The Feast of the Presentation

Luke 2:22-40

A Sermon by The Rev’d Canon Jenny Wilson

In the name of God, creating, redeeming, sanctifying, … Amen.

As we gather for Choral Evensong this evening, rejoicing in the presence of the choir, how wonderful it is to begin the service with the introit by Johannes Eccard, When to the temple Mary went. How wonderful to hear again the psalm chanted and the canticles sung. It is fitting that this evening is the feast on which we remember the story of one of those canticles, the Feast of the Presentation of Christ in the Temple. In this scene, from the 2nd Chapter of the Gospel according to St Luke, the scene remembered in our introit, we hear the story when, not long after Jesus is born, the time comes for the family’s purification according to the law of Moses, and Mary and Joseph bring Jesus up to Jerusalem to present him to God offering a sacrifice a pair of turtle-doves or two young pigeons. It is story people of devout faith, living out the sacraments of that faith in their time and place.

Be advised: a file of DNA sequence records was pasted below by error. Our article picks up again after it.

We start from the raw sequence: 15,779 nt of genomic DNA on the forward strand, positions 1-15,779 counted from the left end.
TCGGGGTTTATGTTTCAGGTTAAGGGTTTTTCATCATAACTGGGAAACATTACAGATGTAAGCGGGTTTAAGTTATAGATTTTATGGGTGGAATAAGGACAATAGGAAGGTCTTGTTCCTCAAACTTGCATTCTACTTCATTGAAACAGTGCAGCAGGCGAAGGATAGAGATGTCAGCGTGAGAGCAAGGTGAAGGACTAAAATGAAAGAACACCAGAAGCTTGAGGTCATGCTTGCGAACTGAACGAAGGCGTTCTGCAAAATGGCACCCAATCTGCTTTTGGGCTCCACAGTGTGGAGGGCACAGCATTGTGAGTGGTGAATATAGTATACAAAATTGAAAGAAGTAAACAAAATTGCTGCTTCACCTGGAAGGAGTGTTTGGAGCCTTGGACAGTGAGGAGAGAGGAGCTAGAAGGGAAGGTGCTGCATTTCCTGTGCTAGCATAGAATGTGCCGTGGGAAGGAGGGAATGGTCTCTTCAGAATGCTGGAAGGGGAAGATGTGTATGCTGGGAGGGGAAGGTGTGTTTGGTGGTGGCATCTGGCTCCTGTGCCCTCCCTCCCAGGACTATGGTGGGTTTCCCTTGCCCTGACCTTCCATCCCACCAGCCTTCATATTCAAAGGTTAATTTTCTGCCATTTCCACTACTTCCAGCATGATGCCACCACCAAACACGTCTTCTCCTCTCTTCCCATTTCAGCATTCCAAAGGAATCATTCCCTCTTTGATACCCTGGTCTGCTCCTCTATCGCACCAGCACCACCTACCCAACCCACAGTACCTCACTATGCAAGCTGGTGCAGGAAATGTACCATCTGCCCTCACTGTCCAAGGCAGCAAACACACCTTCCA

Following the circumcision of Jesus, the story of which is told in the previous verses of Luke’s Gospel, two further religious acts are required of Joseph and Mary – the redemption of the firstborn son and his mother’s purification. Steeped in the stories of their faith, the Jewish firstborn children were consecrated to the Lord as a reminder of the story of the Exodus where all the firstborn children and animals were killed except the Israelite children who were “passed over” by the Lord. Were reminded of their salvation story.

Joseph and Mary, though, find greater blessing in their visit to the Temple for these sacred rites, than those they expected. They find encounters with two people of profound faith, two people who nurtured by their faith in God, keep watch for signs of God’s action in history.